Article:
Fools and Mortals
Date Published19 April 2018
Price£ 8.99

Fools and Mortals

by Bernard Cornwell

Richard Shakespeare, brother of William, longs to play male parts in the theatre. He turns down the offer of advancement in a new company who want him to steal his brother’s new play, and as a result becomes the object of suspect, arrest and betrayal.


Richard Shakespeare, ten years younger than his playwright brother, is getting too old to play girls on stage and longs to have significant male roles. His playwright brother is unsympathetic and treats him with disdain. Richard is concerned that he will need to leave the theatre company in order to progress and so he visits the Swan, a new, large theatre that is being built to rival the theatre where Shakespeare’s company is based. Richard is offered male parts, but only if he is willing to steal his brother’s new play. As a result, he becomes an object of distrust from all parties, and his life is at risk

Bernard Cornwell paints a detailed, multi-layered and multi-sensory image of Elizabethan London. His sense of place and time is faultless. The minutiae of the details of life in the late 16th century are fascinating. I particularly enjoy reading about this period and about Shakespeare, both in fiction and fact, and I anticipated this novel book with great excitement – and it far surpassed my expectations.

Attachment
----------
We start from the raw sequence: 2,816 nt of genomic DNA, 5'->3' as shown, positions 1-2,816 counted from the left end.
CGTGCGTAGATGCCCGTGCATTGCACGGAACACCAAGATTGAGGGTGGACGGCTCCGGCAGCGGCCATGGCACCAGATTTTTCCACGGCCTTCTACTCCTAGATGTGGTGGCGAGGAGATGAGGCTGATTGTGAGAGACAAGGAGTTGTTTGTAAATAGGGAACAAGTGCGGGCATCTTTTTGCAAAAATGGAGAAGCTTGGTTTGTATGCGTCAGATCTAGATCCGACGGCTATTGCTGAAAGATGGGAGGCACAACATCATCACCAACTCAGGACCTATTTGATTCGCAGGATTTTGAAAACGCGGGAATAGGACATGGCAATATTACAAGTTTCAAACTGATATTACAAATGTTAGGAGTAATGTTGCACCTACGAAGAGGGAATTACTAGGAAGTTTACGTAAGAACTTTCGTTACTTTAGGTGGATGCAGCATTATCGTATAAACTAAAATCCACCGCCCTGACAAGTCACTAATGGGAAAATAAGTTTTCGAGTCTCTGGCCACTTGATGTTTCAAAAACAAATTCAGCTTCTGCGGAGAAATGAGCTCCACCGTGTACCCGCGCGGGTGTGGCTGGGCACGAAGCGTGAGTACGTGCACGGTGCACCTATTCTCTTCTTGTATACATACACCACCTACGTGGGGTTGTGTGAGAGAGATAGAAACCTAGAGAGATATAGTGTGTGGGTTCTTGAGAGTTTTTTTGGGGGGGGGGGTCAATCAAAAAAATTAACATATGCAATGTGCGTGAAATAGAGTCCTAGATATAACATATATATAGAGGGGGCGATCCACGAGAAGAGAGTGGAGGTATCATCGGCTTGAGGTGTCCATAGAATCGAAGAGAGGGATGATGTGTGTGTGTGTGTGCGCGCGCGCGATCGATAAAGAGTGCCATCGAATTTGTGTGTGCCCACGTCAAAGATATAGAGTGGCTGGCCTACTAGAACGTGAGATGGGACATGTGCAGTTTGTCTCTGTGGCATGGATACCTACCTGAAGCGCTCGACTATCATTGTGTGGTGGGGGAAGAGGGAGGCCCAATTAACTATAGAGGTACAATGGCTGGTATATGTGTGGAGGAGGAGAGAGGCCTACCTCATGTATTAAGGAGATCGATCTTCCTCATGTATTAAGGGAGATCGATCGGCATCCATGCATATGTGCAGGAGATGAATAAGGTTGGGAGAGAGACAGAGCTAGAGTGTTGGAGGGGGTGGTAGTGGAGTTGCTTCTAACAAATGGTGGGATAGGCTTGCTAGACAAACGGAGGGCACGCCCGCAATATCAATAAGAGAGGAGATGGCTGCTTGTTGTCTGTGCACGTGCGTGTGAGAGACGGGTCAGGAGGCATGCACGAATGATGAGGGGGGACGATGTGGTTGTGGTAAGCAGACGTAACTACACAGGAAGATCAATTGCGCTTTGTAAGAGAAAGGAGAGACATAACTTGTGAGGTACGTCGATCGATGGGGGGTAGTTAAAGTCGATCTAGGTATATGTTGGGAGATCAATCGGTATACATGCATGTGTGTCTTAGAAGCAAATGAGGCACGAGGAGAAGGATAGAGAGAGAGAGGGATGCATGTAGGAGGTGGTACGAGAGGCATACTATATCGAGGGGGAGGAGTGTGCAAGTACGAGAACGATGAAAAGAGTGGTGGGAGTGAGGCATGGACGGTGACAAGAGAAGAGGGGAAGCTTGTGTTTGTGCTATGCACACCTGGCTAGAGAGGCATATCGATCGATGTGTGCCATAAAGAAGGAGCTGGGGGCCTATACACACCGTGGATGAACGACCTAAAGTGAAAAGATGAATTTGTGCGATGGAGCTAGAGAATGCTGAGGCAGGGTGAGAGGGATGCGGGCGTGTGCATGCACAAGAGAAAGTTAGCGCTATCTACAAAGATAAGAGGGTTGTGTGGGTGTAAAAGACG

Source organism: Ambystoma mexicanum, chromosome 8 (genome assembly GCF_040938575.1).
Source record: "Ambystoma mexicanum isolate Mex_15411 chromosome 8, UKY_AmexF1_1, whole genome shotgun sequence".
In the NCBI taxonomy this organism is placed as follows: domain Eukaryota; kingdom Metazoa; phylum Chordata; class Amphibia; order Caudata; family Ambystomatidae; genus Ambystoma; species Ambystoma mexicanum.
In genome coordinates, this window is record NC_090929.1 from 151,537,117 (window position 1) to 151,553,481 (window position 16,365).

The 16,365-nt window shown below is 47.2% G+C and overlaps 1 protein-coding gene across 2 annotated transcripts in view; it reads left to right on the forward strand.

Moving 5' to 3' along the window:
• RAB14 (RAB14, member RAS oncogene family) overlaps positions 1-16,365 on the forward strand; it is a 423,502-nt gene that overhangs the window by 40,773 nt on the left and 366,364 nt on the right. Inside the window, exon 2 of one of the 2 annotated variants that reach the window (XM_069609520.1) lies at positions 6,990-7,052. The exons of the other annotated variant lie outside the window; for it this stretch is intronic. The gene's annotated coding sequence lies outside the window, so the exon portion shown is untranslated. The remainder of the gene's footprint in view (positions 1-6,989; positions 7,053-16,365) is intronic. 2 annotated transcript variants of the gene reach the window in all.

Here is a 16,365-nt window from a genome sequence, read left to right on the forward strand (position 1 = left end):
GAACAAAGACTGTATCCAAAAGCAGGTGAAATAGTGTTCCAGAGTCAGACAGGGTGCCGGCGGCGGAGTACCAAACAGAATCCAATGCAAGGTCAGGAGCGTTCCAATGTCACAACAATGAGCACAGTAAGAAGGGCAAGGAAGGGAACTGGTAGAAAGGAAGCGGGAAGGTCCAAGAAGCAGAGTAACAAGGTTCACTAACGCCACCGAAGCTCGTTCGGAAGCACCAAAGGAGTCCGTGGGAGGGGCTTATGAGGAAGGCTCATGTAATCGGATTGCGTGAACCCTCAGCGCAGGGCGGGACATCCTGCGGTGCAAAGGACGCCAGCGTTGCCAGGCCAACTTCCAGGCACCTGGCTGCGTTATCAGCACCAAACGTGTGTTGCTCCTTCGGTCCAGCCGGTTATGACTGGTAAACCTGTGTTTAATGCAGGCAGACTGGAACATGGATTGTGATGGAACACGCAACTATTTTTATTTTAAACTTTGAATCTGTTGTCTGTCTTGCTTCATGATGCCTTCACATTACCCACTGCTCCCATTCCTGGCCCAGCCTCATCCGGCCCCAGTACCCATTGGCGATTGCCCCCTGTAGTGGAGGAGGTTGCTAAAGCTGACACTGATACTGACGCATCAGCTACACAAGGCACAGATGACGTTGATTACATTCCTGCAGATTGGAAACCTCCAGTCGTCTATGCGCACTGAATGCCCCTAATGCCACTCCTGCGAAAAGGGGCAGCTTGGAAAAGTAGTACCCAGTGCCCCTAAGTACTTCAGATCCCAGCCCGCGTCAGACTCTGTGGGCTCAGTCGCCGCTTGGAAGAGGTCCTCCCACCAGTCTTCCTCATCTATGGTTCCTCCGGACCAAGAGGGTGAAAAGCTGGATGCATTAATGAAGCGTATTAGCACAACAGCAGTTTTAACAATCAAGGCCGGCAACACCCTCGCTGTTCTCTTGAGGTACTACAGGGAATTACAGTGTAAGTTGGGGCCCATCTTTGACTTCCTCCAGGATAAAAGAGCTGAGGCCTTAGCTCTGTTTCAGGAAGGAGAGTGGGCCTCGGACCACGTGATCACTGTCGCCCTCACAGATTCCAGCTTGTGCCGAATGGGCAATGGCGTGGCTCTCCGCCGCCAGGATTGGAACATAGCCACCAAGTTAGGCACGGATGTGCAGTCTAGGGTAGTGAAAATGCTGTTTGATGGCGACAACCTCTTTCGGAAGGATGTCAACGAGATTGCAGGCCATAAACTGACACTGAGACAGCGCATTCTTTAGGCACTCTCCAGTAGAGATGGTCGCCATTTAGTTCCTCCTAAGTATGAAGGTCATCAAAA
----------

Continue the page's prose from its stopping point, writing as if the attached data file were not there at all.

Don't expect a complex, intimate plot, but do expect to be totally absorbed in the minds of the Elizabethan Londoners. Expect to gain a detailed understanding of the role the theatre played in the culture of the time and how its fate is caught up in the rivalry between the established church and the rising power of the puritans. Experience the casual attitude to cruelty, the relatively low value placed on life, and the attitudes to morality and honour of the time

Overriding the plot is the story of Shakespeare’s writing of A Midsummer Night’s Dream. Cornwell provides a reason for the writing of the play, describes the way that it was performed, how stagecraft of the time allowed for special effects and how the play was presented in a stately home to an audience, including good Queen Bess herself. This is all fictional but clearly based on accurate research and presented with consummate skill.

Buy this book and savour the opportunity to lose yourself in Shakespeare’s London.

Reviewed 14 April 2018 by John Barnbrook